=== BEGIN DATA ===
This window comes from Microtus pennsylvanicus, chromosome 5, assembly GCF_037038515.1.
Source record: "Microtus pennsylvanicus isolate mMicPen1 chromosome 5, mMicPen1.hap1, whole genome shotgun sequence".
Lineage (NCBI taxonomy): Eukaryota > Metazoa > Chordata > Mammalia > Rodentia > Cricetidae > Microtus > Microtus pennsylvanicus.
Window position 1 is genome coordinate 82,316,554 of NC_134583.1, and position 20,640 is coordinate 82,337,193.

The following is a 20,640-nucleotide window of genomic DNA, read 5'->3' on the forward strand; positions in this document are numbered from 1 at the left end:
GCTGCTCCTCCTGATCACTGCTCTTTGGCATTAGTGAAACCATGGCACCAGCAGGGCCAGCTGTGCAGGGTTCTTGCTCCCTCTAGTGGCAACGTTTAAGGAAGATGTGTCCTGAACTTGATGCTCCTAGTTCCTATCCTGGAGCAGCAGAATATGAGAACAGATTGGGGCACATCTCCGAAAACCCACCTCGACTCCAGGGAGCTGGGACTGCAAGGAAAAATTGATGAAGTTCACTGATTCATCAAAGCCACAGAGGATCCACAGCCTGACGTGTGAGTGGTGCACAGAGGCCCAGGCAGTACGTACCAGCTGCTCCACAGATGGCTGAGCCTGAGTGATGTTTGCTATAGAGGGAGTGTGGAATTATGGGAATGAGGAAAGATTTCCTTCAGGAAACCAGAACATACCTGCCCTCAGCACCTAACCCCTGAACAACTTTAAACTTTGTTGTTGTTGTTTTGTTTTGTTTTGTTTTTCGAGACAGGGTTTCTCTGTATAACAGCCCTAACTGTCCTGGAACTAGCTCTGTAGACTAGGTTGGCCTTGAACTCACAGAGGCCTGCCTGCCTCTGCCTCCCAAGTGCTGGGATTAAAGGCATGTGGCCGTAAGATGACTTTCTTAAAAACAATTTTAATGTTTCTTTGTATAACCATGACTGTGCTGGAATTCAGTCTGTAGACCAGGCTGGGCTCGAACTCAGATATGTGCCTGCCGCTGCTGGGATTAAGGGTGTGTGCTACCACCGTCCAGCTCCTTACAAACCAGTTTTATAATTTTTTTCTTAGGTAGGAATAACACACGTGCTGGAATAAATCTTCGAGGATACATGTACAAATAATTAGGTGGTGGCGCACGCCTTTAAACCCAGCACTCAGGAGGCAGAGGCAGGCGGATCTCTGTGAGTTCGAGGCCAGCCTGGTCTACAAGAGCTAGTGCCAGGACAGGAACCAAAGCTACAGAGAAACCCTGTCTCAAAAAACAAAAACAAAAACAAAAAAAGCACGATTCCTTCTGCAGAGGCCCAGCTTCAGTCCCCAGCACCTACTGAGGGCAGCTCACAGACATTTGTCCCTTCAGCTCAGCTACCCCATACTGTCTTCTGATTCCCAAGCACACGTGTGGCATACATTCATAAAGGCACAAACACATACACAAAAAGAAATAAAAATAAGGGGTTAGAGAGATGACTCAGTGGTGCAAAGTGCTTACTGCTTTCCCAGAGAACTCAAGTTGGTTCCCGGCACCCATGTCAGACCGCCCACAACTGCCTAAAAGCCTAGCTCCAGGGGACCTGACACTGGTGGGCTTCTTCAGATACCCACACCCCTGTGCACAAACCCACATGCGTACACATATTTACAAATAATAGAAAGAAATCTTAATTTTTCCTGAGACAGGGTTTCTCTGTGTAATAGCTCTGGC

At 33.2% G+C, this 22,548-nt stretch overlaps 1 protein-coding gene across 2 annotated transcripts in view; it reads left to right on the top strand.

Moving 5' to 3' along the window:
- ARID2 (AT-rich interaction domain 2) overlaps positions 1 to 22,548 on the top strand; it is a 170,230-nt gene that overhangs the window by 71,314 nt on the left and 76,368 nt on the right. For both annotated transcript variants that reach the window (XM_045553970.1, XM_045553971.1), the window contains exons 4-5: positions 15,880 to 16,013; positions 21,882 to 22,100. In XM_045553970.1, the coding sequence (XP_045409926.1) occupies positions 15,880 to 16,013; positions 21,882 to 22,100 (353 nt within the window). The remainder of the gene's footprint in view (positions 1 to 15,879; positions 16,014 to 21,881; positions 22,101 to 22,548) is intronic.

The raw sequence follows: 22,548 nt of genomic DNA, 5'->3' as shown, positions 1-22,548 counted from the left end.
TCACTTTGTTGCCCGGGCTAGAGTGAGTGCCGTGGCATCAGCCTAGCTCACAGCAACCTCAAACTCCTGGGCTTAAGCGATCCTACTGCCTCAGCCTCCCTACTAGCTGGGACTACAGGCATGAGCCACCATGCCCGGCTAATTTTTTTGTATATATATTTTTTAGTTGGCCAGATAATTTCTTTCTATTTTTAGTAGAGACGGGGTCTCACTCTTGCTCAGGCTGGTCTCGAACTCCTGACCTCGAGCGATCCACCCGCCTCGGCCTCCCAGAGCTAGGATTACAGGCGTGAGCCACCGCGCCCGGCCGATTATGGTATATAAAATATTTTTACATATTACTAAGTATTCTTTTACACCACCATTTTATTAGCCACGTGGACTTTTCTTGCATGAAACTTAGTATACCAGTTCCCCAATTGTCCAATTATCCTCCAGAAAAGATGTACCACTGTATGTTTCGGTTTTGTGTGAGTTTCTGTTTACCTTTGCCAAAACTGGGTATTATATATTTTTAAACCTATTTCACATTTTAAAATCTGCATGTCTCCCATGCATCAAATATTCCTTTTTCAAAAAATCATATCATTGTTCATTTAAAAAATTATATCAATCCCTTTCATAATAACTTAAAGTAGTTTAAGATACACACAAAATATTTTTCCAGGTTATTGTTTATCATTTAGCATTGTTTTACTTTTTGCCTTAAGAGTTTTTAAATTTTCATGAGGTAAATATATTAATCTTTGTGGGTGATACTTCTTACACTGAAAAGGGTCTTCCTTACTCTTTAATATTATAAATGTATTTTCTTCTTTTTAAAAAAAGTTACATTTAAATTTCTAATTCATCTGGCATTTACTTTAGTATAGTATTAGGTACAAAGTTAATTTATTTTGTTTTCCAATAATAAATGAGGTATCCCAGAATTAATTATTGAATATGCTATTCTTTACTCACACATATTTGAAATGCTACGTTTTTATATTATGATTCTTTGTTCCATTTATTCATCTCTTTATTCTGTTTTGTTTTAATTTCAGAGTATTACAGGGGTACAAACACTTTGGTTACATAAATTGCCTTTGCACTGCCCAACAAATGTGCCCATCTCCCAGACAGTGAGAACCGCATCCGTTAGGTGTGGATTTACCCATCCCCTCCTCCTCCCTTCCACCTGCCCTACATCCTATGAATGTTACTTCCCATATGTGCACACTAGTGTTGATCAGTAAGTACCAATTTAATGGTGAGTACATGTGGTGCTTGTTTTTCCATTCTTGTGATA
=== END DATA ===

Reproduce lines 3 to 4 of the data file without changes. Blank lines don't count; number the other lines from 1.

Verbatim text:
Lineage (NCBI taxonomy): Eukaryota > Metazoa > Chordata > Mammalia > Rodentia > Cricetidae > Microtus > Microtus pennsylvanicus.
Window position 1 is genome coordinate 82,316,554 of NC_134583.1, and position 20,640 is coordinate 82,337,193.